Results for Tag: Turkey
Turkish President Recep Tayyip Erdogan warned Europe on 22 December that his country cannot handle a new wave of Syrian refugees, adding that over 80,000 people from Idlib had fled to areas near the Turkish border. According to Turkish authorities, Turkey already hosts around 5 million refugees, of which 3.7 million are Syrians.
The signing of the deal between the two official governments of Turkey and Libya has had some immediate (albeit relatively muted) consequences. Coastguard forces loyal to Haftart stopped and searched a Caribbean-flagged vessel that was carrying an illicit cargo of small arms and briefly detained some Turkish crew. Both countries have announced investigations into the shipment, but with independent infor-mation in short supply the fog of war has settled on Libya, offering impunity to both local and foreign ac-tors. With another power like Turkey in the mix, Libya looks no closer to peace in the post-Qaddafi era.
On the flip side of the picture, ironically, the making of Erdoğanist authoritarianism has generated ample opportunities for a radical liberalization of the Turkish political system. Scrapping institutional discipline, liquidating the bureaucratic guardians, disposing of the ‘traditional’ cadre structure and confusing the ideological compass that defined the ‘old’ imperious state apparatus, without effectively replacing them with ‘new’ ones, presents a historic moment for a comprehensive and thorough transformation.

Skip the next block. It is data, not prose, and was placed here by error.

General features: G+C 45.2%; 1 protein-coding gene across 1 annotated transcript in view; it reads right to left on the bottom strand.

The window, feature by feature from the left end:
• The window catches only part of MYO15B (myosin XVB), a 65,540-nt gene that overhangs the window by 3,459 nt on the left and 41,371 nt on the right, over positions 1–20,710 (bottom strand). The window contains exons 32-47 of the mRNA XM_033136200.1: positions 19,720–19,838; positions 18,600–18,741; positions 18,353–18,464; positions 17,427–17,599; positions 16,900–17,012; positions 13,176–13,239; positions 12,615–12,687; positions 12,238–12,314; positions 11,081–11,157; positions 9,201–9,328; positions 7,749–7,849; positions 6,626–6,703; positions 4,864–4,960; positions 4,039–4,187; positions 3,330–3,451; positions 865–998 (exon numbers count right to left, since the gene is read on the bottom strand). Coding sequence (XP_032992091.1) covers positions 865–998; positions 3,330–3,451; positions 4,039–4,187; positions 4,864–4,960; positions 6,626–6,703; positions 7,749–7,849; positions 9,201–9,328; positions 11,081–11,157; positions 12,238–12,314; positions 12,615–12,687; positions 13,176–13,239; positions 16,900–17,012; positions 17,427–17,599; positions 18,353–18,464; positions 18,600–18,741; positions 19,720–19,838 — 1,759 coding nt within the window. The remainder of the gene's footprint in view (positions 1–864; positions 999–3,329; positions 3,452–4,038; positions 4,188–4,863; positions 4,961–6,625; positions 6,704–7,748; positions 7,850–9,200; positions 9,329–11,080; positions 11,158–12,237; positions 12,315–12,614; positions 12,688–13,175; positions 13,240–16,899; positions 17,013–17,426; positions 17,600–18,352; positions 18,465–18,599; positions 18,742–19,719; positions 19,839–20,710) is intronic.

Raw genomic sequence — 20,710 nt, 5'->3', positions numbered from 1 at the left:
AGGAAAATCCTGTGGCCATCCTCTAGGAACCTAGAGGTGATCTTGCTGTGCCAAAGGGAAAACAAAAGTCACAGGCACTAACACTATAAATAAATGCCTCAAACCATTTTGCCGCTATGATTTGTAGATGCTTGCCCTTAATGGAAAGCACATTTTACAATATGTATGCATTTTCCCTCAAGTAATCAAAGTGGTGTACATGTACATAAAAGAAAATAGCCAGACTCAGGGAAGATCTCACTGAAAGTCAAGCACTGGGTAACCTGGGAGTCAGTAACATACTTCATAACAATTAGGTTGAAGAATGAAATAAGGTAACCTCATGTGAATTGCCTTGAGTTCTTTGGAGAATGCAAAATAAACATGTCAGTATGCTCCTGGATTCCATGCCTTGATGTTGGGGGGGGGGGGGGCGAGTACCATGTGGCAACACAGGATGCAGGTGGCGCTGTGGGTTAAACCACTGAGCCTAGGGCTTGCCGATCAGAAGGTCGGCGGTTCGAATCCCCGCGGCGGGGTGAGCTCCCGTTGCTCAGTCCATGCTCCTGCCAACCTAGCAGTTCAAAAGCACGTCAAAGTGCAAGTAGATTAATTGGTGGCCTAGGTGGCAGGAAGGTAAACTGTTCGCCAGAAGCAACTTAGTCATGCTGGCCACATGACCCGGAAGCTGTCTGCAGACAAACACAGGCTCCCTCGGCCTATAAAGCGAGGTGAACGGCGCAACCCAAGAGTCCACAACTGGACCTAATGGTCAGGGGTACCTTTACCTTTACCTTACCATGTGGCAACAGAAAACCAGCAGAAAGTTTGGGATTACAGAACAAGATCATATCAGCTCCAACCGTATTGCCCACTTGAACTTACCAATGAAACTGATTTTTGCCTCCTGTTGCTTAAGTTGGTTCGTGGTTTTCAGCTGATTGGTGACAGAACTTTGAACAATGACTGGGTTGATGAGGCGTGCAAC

The first, still best, option – repatriation of foreign nationals – is arguably a quickly closing window. Even then, questions would remain about what should happen to Iraqi and Syrian nationals, and what role the West should play in resolving their situation. But European powers must avoid taking the third option they’d been exercising by default – doing nothing, and waiting for circumstances to change.
Alevis and Alawites are often confused or equated, but aside from a similar-sounding name – both a reference to Ali – they are very distinct. One key difference is ethnicity. Whereas Alevis are typically Turkish or ethnically Kurdish and they pray in Turkish, Alawites are Arab and, like nearly all other Muslims, pray in Arabic.